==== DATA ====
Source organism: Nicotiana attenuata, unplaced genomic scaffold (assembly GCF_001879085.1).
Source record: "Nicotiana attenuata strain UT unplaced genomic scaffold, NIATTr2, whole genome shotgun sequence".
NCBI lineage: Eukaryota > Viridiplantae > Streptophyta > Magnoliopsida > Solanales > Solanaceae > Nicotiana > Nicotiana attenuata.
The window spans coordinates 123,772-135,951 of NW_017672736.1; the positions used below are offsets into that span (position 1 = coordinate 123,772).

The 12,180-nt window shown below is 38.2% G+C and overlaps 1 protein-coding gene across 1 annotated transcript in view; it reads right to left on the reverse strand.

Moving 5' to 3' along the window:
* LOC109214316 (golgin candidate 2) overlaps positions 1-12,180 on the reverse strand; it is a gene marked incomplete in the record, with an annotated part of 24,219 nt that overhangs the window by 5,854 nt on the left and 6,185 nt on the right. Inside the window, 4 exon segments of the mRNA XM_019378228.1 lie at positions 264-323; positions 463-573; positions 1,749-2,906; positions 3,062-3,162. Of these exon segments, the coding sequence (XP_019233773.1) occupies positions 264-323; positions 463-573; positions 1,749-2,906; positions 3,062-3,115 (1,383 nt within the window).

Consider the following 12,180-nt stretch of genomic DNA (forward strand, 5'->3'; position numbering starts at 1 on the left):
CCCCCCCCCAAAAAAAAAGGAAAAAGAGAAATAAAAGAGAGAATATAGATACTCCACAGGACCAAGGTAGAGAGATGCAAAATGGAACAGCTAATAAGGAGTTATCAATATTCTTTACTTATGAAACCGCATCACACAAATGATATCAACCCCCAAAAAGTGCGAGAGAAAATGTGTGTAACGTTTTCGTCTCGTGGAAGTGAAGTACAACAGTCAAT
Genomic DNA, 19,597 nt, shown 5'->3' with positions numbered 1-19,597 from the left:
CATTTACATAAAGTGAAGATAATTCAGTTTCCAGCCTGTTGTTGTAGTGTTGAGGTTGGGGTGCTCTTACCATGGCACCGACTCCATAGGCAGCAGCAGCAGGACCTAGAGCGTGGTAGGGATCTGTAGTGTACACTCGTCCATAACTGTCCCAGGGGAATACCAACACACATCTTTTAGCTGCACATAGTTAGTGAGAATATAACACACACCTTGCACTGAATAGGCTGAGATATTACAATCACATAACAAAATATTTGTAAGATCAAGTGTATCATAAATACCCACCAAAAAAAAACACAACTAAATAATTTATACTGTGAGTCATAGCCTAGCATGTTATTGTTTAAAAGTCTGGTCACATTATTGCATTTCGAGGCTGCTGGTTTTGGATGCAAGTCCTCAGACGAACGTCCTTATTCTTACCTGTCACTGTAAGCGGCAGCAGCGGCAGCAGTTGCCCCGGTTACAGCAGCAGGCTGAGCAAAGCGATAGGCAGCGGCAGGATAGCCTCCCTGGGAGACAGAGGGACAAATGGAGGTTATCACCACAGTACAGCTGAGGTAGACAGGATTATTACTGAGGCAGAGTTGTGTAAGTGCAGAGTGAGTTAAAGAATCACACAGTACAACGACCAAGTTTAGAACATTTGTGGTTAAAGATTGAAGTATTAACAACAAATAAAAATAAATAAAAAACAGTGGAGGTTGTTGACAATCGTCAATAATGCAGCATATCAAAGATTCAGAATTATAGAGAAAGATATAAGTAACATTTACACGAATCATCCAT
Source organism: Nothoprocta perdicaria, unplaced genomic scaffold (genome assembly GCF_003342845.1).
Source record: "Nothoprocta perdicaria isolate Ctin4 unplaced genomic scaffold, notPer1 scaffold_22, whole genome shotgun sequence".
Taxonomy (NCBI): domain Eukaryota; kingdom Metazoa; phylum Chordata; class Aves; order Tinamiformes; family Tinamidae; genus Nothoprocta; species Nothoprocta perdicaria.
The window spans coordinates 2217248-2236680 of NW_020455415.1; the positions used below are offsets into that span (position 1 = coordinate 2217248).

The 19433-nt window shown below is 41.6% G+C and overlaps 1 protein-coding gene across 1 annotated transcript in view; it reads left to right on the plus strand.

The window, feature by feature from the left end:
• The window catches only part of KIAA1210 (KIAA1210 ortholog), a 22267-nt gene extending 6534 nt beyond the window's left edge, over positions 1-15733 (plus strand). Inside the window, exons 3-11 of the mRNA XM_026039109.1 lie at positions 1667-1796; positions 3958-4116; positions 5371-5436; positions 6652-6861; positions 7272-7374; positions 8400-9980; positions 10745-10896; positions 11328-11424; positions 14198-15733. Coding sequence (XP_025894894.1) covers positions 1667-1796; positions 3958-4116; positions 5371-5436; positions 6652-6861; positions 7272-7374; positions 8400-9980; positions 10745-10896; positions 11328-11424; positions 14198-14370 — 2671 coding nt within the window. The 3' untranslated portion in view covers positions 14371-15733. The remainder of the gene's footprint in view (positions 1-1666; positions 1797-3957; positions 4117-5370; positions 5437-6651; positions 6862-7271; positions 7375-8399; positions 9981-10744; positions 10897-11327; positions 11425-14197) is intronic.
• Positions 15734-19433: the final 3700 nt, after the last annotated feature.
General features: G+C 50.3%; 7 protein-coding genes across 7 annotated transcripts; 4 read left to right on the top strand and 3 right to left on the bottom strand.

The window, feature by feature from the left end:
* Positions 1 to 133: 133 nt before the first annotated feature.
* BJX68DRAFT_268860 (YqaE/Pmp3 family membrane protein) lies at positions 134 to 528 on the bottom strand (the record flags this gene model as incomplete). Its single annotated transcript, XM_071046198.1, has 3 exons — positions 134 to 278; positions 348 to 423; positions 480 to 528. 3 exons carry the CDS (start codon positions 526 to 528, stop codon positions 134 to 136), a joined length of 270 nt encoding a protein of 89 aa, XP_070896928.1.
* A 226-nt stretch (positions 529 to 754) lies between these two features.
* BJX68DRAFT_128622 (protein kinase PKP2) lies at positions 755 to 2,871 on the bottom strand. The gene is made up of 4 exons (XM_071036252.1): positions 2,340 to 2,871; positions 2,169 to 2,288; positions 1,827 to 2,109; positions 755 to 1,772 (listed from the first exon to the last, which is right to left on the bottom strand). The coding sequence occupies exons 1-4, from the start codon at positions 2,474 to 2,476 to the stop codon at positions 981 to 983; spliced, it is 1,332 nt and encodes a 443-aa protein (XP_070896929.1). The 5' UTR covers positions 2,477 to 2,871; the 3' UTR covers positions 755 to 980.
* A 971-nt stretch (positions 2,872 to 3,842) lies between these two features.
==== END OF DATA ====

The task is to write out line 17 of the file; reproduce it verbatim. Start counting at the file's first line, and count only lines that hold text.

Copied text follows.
The window, feature by feature from the left end: